Tuesday, 24 March 2009

Gerhard Richter

Woman with Umbrella, 1964
Oil on Canvas 160 x 95cm
Hayward Gallery
14 October 2007

From the exhibition of The Painting of Modern Life this is one of the first images you encounter on entering and sets the scene perfectly for this contemporary exploration of Baudelaire’s ideas.

The title (Frau mit Schirm) is deliberately banal and seems to objectify what at first seems a strange painting compositionally. The right hand two thirds of the canvas are occupied with a blurry painting of a woman holding an umbrella in her left hand. She has brought her right hand to her mouth and could be stifling a yawn or stopping herself from crying out. The other third is a vertical stripe of cream down the left hand side, signalling perhaps that this is not so much a painting from a photograph, but a painting of a photograph.

However, rather than paint the photograph actual size as he has chosen to enlarge the image to life size, letting us stand back to contemplate the subject. The woman’s feet are cropped at the ankle, reinforcing the use of a photographic source. The image is blurred simulating either camera shake or perhaps the poor quality of the printed image of a photograph taken in the rain.

It seems to have an aura of sadness, but perhaps it is only once you know it is painted from a newspaper photograph of the grieving widow, Jacqueline Kennedy, the full weight of melancholy becomes apparent. Interesting that like Warhol, who must be a big influence, he has chosen to paint an image of the young widow taken sometime after the shooting (she wore the pink suit throughout the day despite it being covered in blood), rather than the president as he was killed. This certainly avoids being too controversial, but it also communicates the grief and evokes sympathy, rather than the disbelief and shock of the news footage. It also avoids the iconic look of the Warhol images, which trace the events surrounding the assassination and assumed the stature of history paintings.

Richter’s colour scheme, (which might be his own if the original is B&W – image isn’t in Atlas so I am unable to verify this) is a dark background with pale lemon yellows and greys with a few flecks of pink for the woman’s coat. Whilst this enhances the melancholic feeling of the image, the process is more about trying to remake a photograph rather than invest it with something new. The wet paint has either been dragged left to right across the image with a stiff bristle brush or perhaps a squeegee or repeatedly feathered with a soft brush. The surface is relatively smooth suggesting a fairly oil rich medium and has a certain slickness to it.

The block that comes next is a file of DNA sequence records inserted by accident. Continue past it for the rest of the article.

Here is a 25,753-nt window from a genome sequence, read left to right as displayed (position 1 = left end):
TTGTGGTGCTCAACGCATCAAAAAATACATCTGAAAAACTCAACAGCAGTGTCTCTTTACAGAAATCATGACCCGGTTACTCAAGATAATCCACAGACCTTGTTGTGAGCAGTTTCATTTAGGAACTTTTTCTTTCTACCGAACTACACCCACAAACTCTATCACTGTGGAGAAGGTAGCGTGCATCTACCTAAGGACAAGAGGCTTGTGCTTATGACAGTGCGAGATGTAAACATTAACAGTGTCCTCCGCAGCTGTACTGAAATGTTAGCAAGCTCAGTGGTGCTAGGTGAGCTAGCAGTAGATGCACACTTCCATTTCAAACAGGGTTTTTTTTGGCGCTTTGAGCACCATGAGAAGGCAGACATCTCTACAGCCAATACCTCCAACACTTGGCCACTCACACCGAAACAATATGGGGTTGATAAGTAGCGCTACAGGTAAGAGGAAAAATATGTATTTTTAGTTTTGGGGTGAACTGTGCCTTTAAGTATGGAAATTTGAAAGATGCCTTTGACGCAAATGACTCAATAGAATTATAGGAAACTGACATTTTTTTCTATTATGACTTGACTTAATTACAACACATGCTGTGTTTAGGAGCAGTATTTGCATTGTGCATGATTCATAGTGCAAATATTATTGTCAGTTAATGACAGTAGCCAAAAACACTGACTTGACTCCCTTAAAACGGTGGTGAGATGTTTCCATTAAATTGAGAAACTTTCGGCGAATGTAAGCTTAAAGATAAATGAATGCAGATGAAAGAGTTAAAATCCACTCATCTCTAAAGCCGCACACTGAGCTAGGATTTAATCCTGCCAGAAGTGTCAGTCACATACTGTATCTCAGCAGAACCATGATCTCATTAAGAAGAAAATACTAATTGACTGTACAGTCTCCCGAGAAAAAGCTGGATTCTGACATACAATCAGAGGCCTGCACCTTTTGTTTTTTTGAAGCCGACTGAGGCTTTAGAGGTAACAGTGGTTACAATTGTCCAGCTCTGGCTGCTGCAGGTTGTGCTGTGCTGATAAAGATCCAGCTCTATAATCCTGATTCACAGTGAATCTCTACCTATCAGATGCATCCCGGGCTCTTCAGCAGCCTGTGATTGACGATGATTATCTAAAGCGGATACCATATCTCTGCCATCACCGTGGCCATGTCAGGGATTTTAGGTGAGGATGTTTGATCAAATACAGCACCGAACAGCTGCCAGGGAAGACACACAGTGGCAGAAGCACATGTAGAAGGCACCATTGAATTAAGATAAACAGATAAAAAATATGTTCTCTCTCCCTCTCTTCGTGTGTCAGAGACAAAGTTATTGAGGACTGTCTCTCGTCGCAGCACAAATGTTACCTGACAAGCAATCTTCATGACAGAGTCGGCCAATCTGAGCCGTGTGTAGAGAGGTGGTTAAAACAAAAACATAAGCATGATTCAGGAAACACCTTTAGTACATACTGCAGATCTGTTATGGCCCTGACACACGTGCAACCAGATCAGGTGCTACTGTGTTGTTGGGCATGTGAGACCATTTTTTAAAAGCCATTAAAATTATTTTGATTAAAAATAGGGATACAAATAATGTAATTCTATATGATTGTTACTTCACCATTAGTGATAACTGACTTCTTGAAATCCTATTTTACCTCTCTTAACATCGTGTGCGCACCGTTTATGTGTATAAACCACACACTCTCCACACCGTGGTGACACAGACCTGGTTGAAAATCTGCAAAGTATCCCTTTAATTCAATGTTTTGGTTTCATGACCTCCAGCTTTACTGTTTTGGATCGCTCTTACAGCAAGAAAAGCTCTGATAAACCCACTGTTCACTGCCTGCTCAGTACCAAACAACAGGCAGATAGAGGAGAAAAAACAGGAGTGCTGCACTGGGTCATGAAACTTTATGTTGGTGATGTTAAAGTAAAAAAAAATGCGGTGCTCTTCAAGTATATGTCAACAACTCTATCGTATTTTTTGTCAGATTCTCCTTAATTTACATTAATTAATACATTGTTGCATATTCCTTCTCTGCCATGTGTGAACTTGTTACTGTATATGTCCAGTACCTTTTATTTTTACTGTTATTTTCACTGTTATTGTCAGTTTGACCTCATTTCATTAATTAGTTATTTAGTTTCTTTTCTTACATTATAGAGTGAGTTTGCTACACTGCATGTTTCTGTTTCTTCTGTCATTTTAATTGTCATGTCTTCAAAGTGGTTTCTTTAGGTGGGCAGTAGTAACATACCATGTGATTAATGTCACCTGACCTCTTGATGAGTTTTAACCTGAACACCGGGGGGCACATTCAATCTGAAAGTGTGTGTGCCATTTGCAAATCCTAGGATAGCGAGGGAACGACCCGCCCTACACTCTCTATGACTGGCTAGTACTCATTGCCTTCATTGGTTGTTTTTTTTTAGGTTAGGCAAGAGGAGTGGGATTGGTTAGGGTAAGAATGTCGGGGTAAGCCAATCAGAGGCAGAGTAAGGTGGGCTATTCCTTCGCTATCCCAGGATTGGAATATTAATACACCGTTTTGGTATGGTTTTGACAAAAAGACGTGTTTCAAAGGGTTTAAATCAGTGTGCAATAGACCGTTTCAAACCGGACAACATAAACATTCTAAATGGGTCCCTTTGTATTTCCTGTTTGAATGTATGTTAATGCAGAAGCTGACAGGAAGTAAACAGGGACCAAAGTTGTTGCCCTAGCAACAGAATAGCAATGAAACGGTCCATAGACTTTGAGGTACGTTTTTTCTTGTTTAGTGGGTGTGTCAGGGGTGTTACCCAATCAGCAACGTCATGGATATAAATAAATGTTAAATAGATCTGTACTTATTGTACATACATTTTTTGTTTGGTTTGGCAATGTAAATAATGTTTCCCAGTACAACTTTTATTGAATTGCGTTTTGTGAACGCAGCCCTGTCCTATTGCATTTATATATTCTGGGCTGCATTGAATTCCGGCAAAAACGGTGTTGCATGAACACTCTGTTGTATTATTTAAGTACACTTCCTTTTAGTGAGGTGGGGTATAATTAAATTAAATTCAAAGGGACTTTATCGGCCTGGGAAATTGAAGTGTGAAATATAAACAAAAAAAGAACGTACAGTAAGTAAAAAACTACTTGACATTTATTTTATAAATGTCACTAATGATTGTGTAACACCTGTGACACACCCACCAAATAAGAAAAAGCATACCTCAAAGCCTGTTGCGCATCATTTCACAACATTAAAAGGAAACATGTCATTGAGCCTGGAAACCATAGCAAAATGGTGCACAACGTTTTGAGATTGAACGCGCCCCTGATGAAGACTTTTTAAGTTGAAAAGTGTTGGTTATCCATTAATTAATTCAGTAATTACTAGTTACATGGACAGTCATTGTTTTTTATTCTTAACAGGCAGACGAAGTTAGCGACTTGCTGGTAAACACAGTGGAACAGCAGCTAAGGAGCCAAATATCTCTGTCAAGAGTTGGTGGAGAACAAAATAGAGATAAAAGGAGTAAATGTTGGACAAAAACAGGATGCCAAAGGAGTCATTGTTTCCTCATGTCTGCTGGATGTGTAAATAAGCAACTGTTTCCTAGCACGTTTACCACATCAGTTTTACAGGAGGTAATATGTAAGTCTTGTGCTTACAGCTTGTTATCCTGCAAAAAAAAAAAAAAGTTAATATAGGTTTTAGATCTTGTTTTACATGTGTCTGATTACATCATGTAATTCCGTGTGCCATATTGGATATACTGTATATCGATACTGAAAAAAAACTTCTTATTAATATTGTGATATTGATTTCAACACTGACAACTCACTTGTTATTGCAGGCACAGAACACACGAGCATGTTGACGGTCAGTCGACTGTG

Although the painting has the look of the stills from the film of the presidential motorcade taken earlier in the day, the image is static and the emotion felt is different. Rather than the global loss of the president, we experience the personal grief of the widow. It recalls a moment in history that touched everybody at the time and I think, as a painting, its melancholy aura grows stronger with time as the shock value of using the image lessens.

©blackdog 2009


  1. Without any information about the historical background of this painting (a very good analysis considering some aspects) I had thought: a normal woman, yes, often we need an umbrella in our rainland - but from the first moment on I knew: A terrible situation has just happened here- and the woman wants to cry or is suppressing her cry- while looking at her eyes I see her being shocked by the situation she is just experiencing, perhaps a car accident or a shooting (our last memories in Germany!)..., she could shut her eyes, but she tries to shut her mouth.
    Another painting comes up in my mind: Munch, The cry- but what a difference!- there an expressionistic, loud cry with open mouth, open eyes, a cry which captures/fill sout the whole environment, the cosmos, the whole world- here a silent cry, suüppressed, restraint! A reference to the the ways how we deal with such terrible situations/events which should stop the usual- familiar course of our world for some time- but mostly it is only a short cry, outcry, soon suppressed- and all the things are going on as before- in this way the painting could have a symbolic meaning surpassing the historical situation of the Kennedy- erea then I well remember because Kennedy was a very important politician for us young people ("Ich bin ein Berliner"...) like Obama today!

  2. An ionteresting response, especially as you didn't know the subject when you saw the image. A dignified image I think that records the circumstance of the grief, unlike the Warhol Jackie's that just trade on her celebrity and the sensation of the news. Also interesting to compare with Munch - a totally different cry as you say, but then with the Munch I always felt it was the landscape screaming not the figure, which is why he is shielding his ears.

    PS I will also try and find a better image ;o)

  3. Considering Munch's painting: yes, you are right as Munch himself told- but I could imagine that the figure is screaming, too!
    Another famous scream/cry: Laokoon-statue- with interpretations by Winckelmann and Lessing (expression of suffering in Fine/Plastic Arts, not in literature)

    A text from Munch's diary in 1892 relates to The Scream:

    I was walking along a path with two friends
    the sun was setting
    I felt a breath of melancholy
    Suddenly the sky turned blood-red
    I stopped and leant against the railing,
    deathly tired
    looking out across flaming clouds that hung
    like - blood and a sword over the
    deep blue fjord and town
    My friends walked on -
    I stood there trembling with anxiety
    And I felt a great, infinite scream pass
    through nature.